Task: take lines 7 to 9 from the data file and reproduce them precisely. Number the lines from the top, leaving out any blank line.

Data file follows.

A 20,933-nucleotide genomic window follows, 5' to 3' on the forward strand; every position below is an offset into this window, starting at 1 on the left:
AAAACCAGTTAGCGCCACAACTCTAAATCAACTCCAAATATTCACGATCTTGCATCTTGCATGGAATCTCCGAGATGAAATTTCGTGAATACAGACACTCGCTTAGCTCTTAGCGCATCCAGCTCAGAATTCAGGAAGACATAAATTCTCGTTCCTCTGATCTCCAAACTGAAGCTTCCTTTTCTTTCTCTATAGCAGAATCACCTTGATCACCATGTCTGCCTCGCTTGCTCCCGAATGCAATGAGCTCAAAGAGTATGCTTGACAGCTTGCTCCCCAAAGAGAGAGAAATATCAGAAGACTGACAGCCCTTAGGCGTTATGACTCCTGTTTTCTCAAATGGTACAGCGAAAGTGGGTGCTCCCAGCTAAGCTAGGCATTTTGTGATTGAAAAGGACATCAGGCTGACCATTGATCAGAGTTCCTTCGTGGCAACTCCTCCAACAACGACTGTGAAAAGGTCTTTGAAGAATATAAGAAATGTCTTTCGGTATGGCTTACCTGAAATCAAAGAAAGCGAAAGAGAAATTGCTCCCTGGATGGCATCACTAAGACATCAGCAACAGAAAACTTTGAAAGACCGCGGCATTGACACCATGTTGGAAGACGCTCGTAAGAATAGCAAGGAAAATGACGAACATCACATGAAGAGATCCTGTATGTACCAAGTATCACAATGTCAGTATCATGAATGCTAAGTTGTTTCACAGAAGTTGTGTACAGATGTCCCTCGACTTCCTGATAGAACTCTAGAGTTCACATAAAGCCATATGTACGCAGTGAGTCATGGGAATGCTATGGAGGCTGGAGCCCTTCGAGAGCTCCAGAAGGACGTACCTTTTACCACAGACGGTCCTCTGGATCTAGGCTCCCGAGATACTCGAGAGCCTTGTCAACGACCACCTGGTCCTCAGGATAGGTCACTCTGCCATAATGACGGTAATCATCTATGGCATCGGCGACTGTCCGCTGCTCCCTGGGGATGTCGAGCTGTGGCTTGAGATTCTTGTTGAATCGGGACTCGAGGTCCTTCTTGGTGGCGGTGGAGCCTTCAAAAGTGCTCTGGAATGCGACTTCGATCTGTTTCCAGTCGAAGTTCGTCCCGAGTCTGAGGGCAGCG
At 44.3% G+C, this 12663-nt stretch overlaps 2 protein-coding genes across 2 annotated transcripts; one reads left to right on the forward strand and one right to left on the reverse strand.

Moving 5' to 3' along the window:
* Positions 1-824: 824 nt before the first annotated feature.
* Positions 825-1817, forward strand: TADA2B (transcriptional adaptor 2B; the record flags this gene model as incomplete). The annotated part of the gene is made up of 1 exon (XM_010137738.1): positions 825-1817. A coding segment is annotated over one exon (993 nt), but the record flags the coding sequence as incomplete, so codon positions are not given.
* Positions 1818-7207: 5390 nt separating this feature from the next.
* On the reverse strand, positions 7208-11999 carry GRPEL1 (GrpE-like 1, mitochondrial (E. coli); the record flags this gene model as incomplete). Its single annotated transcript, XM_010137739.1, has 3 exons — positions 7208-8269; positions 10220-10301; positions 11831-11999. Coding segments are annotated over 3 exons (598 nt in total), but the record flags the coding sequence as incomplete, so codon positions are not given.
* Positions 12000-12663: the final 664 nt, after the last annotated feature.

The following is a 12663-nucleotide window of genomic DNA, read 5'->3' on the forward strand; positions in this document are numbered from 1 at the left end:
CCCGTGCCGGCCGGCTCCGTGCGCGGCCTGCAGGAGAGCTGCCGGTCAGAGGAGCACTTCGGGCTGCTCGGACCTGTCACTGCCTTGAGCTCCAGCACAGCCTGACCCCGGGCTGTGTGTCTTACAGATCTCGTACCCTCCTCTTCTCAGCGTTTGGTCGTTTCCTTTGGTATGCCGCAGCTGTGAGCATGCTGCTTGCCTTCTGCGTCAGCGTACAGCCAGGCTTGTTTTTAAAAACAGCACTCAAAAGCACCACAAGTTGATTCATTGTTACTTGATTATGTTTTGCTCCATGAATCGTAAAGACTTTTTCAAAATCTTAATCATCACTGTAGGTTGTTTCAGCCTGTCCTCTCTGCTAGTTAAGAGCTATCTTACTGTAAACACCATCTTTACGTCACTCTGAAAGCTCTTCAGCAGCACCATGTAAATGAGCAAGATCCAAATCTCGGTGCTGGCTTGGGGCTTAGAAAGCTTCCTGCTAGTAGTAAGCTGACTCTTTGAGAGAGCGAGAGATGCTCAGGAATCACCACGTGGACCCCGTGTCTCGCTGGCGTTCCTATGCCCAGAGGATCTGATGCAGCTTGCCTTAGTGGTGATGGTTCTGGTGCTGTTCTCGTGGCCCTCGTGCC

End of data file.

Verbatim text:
* Positions 1818-7207: 5390 nt separating this feature from the next.
* On the reverse strand, positions 7208-11999 carry GRPEL1 (GrpE-like 1, mitochondrial (E. coli); the record flags this gene model as incomplete). Its single annotated transcript, XM_010137739.1, has 3 exons — positions 7208-8269; positions 10220-10301; positions 11831-11999. Coding segments are annotated over 3 exons (598 nt in total), but the record flags the coding sequence as incomplete, so codon positions are not given.
* Positions 12000-12663: the final 664 nt, after the last annotated feature.